on the actor's trail

Bengali actress Lolita Chatterjee on headlining ‘Jonaki’: ‘Perhaps this is all a penance’

After fading out of view for years, Lolita Chatterjee has been cast in a possible role of a lifetime in Aditya Vikram Sengupta’s second movie.

Lolita Chatterjee will be familiar to Bengali and Hindi movie fans of a certain vintage. Her debut Bengali film Bibhas was with screen idol Uttam Kumar in 1964, and after appearing in a few more productions, she moved to Mumbai.

Chatterjee is from a family of academics and writers in Kolkata, and her command over English (she was partly schooled in England) and her mellifluous voice got her typecast as the seductress and the vamp in many films. She made a splash in her swimsuits and tank tops in Hindi movies toplined by Rakesh Khanna, Mumtaz, Tanuja and Feroz Khan. Her credits during the 1960s and ’70s include small roles in Raat Andheri Thi, Aap Ki Kasam, Talaash, Victoria No 203 and Pushpanjali.

Chatterjee eventually returned to Kolkata, where she dabbled in jatra (Bengali folk theatre) for a while, playing roles as diverse as Ophelia and Indira Gandhi. She starred in a series of popular stage productions in the ’70s and early ’80s alongside the odd Bengali movie, and faded out of view until she was rediscovered by Goutam Ghose for Shunyo Awnko in 2013. Chatterjee has performed in Arindam Sil’s upcoming Aaschhe Abar Shabor and plays the lead in Aditya Vikram Sengupta’s Jonaki. Sengupta’s dialogue-free debut Asha Jaoar Majhe (2014) was the toast of the festival circuit, and his second movie is an unorthodox drama about an elderly woman’s reminiscences of her past.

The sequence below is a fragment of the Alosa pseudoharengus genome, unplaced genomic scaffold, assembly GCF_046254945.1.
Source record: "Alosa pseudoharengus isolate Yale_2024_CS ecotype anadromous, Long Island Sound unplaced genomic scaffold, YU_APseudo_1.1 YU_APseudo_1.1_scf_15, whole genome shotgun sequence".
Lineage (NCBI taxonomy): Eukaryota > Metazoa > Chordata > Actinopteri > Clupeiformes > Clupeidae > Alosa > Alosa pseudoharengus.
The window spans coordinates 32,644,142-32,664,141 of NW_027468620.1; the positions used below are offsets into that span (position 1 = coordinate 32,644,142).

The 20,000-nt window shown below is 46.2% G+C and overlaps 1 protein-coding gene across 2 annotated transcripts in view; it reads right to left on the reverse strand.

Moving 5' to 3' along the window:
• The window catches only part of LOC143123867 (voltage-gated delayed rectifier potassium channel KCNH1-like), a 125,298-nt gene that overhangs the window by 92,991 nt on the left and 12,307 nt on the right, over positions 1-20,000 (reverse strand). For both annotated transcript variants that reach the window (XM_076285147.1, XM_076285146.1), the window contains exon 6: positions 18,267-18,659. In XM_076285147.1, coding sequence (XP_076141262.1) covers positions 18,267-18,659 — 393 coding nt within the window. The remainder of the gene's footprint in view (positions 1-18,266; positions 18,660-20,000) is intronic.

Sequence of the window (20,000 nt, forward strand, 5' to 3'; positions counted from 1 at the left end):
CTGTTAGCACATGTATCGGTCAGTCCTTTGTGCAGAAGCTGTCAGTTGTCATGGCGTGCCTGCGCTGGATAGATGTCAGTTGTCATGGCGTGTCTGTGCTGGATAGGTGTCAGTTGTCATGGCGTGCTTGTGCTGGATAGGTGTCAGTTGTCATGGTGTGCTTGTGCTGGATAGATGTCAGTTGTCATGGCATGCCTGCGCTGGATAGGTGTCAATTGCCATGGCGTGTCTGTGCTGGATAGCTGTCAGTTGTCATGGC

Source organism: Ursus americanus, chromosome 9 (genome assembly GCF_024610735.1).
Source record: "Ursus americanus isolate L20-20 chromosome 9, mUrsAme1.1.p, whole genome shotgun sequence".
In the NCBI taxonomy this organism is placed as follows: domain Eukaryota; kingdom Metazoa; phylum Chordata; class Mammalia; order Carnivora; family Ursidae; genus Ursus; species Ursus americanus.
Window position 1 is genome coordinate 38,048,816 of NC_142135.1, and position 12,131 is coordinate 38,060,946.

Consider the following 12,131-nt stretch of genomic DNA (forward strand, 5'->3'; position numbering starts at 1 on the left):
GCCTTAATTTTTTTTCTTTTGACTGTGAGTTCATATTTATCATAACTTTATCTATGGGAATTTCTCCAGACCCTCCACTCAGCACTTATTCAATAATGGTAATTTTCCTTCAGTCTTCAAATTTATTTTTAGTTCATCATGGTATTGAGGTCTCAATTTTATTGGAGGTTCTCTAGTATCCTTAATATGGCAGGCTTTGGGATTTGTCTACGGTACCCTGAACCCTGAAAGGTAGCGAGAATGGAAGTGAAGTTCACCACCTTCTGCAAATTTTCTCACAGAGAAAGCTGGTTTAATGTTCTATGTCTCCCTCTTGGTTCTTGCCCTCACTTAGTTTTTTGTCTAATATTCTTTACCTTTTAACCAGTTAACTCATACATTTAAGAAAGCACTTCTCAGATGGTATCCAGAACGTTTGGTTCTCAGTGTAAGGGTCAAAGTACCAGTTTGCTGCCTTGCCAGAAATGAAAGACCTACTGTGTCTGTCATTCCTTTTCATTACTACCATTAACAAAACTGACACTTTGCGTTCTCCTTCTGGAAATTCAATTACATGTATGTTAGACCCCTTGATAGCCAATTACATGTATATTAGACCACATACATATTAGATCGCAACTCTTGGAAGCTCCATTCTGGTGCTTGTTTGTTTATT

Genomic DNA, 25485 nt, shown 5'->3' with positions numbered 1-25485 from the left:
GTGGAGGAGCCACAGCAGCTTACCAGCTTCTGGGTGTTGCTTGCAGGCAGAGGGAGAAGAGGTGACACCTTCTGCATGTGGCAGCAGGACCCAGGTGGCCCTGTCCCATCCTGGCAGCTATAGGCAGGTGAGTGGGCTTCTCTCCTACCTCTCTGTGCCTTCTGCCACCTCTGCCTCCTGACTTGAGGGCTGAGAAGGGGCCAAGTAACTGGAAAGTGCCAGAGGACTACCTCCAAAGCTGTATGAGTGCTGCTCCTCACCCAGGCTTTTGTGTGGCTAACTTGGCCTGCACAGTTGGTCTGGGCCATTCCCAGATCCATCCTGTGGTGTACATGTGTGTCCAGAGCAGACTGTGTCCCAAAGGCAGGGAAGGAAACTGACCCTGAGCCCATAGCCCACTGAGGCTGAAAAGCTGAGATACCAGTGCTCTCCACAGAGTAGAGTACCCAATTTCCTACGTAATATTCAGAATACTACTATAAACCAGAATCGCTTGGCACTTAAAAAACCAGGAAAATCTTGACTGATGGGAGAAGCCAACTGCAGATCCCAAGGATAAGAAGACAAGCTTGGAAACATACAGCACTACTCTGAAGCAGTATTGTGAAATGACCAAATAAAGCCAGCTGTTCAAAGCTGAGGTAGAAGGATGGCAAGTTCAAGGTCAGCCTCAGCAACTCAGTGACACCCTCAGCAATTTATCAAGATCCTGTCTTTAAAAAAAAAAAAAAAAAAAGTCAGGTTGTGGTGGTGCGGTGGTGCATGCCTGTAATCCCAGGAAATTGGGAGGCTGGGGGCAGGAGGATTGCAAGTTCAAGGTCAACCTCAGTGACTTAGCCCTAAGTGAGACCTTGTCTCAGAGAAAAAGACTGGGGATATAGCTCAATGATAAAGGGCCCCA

The octogenarian actress hadn’t fully recovered from a recent surgery, but turned up in her glamorous best – orange lipstick, trendy black and gold nail polish, a perfect bob, and a dazzling smile – for an interview with Scroll.in. Chatterjee spoke about her life-long struggle for recognition, her professional choices, and the opportunity to play the lead role in the winter of her life.

How did you become part of a movie that seems like nothing you have done in your career?
The offer came from Aditya Vikram Sengupta. I had seen his first movie, Asha Jaoar Majhe, and had liked it very much. But I didn’t know him. Then my niece told me that somebody called Aditya Vikram was looking for me, and I agreed to meet him.

They came, he and his wife Jonaki. We had an initial conversation, and they said they felt good about it. He rang me up and told me, we have selected you for the role. I said, thank you so much. I am delighted and honoured. And that was that.

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Jonaki.

Were you actively looking for projects like this one?